Find a Writing Support Buddy and Expand Your Writing

Saturday, June 16, 2012
Writing can be solitary. Add a friend to expand your writing skills.
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Do you have a writing support buddy? If not, you might want to consider it as another way to expand your writing.

No matter what stage of my writing, I’ve always gravitated toward at least one person at a time who helps me. Generally, it’s not a person I rely on as a reader. In my writing career, I like to have someone to bounce ideas off of.

Fortunately, these friendships have grown from reaching out to another person who may be at the same stage on a project as you are. That’s how I started talking about writing with one of my oldest friends.

One of my constant writing friends is someone I worked with 20-some years ago. We live thousands of miles away and exchange infrequent emails and calls. But it works well for us. He’ll come up with an idea and will flesh it out for me. I ask him questions and he tries to answer them about the project. I’ve even gone so far to read up on subjects to help troubleshoot some of the details and help keep it realistic.

Another friend and I exchange monthly phone calls to help keep each other on track for business goals. Different than regularly scheduled dips into each other’s lives, with this relationship we touch base on ideas for growing our writing businesses.

There are other ways you can have a writing friend help you focus and expand your writing:

1. Discuss plot details or narrative difficulties in each other’s work.
2. Brainstorm on writing projects or writing prompts to help give each other’s writing a boost.
3. Exchange ideas on writing conferences, retreats, or continuing education.
4. Trade writing books (or surprise them with a gift of one of your favorites).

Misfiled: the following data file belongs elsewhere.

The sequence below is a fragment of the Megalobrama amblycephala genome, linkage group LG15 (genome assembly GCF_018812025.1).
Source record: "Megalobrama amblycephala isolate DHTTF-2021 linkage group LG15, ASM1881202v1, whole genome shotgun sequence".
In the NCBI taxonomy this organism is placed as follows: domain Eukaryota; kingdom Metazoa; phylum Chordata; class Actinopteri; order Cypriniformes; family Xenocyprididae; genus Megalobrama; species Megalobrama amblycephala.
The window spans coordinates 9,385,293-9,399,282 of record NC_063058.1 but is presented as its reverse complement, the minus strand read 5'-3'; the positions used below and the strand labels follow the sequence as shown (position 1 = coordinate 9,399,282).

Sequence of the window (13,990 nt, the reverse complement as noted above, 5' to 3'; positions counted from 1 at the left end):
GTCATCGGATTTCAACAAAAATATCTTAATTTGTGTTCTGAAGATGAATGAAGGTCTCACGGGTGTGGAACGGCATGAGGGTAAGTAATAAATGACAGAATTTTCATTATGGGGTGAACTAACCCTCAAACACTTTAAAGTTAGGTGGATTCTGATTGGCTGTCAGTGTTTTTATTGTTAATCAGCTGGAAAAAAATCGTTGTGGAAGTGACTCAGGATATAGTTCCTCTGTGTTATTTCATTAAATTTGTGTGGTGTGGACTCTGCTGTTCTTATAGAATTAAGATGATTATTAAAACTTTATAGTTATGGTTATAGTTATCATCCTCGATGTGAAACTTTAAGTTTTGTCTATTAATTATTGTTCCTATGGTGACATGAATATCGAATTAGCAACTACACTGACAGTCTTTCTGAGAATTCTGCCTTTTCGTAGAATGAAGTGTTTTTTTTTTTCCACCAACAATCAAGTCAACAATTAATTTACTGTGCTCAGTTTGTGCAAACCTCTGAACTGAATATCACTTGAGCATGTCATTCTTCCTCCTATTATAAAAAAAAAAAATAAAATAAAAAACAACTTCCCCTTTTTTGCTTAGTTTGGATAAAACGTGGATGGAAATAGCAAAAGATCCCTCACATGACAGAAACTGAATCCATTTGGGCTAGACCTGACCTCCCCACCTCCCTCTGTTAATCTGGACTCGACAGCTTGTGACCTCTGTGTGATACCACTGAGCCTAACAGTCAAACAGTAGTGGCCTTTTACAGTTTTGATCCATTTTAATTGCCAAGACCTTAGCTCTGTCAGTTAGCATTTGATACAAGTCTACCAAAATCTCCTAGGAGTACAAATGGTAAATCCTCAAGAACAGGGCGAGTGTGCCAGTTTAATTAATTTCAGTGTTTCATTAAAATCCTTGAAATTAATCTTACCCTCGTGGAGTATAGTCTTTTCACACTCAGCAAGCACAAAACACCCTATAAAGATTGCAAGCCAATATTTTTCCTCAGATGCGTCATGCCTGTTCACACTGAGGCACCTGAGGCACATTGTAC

5. Be available for relaxed conversations outside of the realm of business—that’s where a lot of the growth can happen, as well.

What area of your writing would you discuss with your writing buddy? What are the characteristics of your ideal writing buddy?

Elizabeth King Humphrey lives in Wilmington, N.C., and is excited that beach weather is here. Time to break out the beach reads!


Anonymous said...


I have a writing friend who has helped me in several ways. When she lived in St. Louis, she and I took turns giving each other a monthly "prompt" (which amounted to a word or phrase that had to be used/featured in a story or poem). She also was a marvelous editor and helped me with revising.

Now I belong to a writing critique group, and have FOUR writing friends. If I have no idea where to take a story, if I'm lacking a title, if I need an idea about what to write when a call for submissions comes out, they're there to help me out...along with revising and editing...

Nichole L. Reber said...

This is an excellent post, though it takes many writers so long to discover that. I'm no exception. Finally last fall I started reaching out to writers whose work moved me.

One writer and I have developed a relationship that ended up like your regularly scheduled writing associate. Ben Jolivet and I both write nonfiction, though usually of different subgenres. We check in on each other, edit/critique, share publishing advice/info, and cheer each other on.

Another one is a blogger with wicked blogging skills. We actually connected when I was visiting Phoenix.

Others I've met through web sites have also exchanged insightful writing, critiquing, submission, and publishing advice.

We all need a community of writers, especially one that far expands your basic writers group. We're like personal, mutual shrinks. Or at least that's how John Irving made it sound in a recent intervie won BBC:

Cheers y saludos,

Elizabeth King Humphrey said...

These are great suggestions! Thanks for sharing.

LuAnn Schindler said...

Great advice! I have a non-writer friend I bounce non-fiction ideas off of and I get honest feedback and a lot of questions to consider. It works. Biggest problem is scheduling a time to talk. Wish it could be more because the advice I get is invaluable. You've prompted me to search out another writing buddy for my fiction.

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